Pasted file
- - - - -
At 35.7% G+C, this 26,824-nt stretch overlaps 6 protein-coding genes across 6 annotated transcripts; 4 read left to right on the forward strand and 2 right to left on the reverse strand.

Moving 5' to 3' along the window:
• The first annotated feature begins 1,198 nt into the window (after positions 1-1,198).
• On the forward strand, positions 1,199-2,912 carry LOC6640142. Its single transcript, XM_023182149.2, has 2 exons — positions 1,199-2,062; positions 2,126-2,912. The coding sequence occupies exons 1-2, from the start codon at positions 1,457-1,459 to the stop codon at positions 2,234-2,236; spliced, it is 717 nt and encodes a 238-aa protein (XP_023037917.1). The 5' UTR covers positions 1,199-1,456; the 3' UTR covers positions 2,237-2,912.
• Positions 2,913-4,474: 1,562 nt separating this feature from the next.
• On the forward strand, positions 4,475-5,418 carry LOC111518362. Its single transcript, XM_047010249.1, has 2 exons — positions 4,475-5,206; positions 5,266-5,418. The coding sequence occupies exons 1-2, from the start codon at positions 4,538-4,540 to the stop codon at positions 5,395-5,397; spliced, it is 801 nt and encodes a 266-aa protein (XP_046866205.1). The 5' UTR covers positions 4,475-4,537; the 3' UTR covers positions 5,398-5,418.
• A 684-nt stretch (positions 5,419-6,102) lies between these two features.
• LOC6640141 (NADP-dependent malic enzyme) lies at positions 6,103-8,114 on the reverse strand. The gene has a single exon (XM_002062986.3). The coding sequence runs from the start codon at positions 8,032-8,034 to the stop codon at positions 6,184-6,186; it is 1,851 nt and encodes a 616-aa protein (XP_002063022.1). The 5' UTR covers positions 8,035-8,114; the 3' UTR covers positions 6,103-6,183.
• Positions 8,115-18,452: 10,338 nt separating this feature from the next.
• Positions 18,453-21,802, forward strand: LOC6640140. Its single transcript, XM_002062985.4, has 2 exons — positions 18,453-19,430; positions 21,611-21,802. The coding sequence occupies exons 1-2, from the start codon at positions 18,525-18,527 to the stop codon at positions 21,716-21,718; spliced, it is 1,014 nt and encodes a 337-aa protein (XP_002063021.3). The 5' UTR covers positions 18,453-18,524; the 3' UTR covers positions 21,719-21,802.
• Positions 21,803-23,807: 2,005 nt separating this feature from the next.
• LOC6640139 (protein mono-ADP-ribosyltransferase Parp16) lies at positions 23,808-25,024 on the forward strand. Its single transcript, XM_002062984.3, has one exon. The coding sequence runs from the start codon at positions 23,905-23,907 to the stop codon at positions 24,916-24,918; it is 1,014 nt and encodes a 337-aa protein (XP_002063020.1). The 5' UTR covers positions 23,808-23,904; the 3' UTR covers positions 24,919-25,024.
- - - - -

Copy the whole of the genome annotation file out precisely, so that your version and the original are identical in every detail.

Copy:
At 35.7% G+C, this 26,824-nt stretch overlaps 6 protein-coding genes across 6 annotated transcripts; 4 read left to right on the forward strand and 2 right to left on the reverse strand.

Moving 5' to 3' along the window:
• The first annotated feature begins 1,198 nt into the window (after positions 1-1,198).
• On the forward strand, positions 1,199-2,912 carry LOC6640142. Its single transcript, XM_023182149.2, has 2 exons — positions 1,199-2,062; positions 2,126-2,912. The coding sequence occupies exons 1-2, from the start codon at positions 1,457-1,459 to the stop codon at positions 2,234-2,236; spliced, it is 717 nt and encodes a 238-aa protein (XP_023037917.1). The 5' UTR covers positions 1,199-1,456; the 3' UTR covers positions 2,237-2,912.
• Positions 2,913-4,474: 1,562 nt separating this feature from the next.
• On the forward strand, positions 4,475-5,418 carry LOC111518362. Its single transcript, XM_047010249.1, has 2 exons — positions 4,475-5,206; positions 5,266-5,418. The coding sequence occupies exons 1-2, from the start codon at positions 4,538-4,540 to the stop codon at positions 5,395-5,397; spliced, it is 801 nt and encodes a 266-aa protein (XP_046866205.1). The 5' UTR covers positions 4,475-4,537; the 3' UTR covers positions 5,398-5,418.
• A 684-nt stretch (positions 5,419-6,102) lies between these two features.
• LOC6640141 (NADP-dependent malic enzyme) lies at positions 6,103-8,114 on the reverse strand. The gene has a single exon (XM_002062986.3). The coding sequence runs from the start codon at positions 8,032-8,034 to the stop codon at positions 6,184-6,186; it is 1,851 nt and encodes a 616-aa protein (XP_002063022.1). The 5' UTR covers positions 8,035-8,114; the 3' UTR covers positions 6,103-6,183.
• Positions 8,115-18,452: 10,338 nt separating this feature from the next.
• Positions 18,453-21,802, forward strand: LOC6640140. Its single transcript, XM_002062985.4, has 2 exons — positions 18,453-19,430; positions 21,611-21,802. The coding sequence occupies exons 1-2, from the start codon at positions 18,525-18,527 to the stop codon at positions 21,716-21,718; spliced, it is 1,014 nt and encodes a 337-aa protein (XP_002063021.3). The 5' UTR covers positions 18,453-18,524; the 3' UTR covers positions 21,719-21,802.
• Positions 21,803-23,807: 2,005 nt separating this feature from the next.
• LOC6640139 (protein mono-ADP-ribosyltransferase Parp16) lies at positions 23,808-25,024 on the forward strand. Its single transcript, XM_002062984.3, has one exon. The coding sequence runs from the start codon at positions 23,905-23,907 to the stop codon at positions 24,916-24,918; it is 1,014 nt and encodes a 337-aa protein (XP_002063020.1). The 5' UTR covers positions 23,808-23,904; the 3' UTR covers positions 24,919-25,024.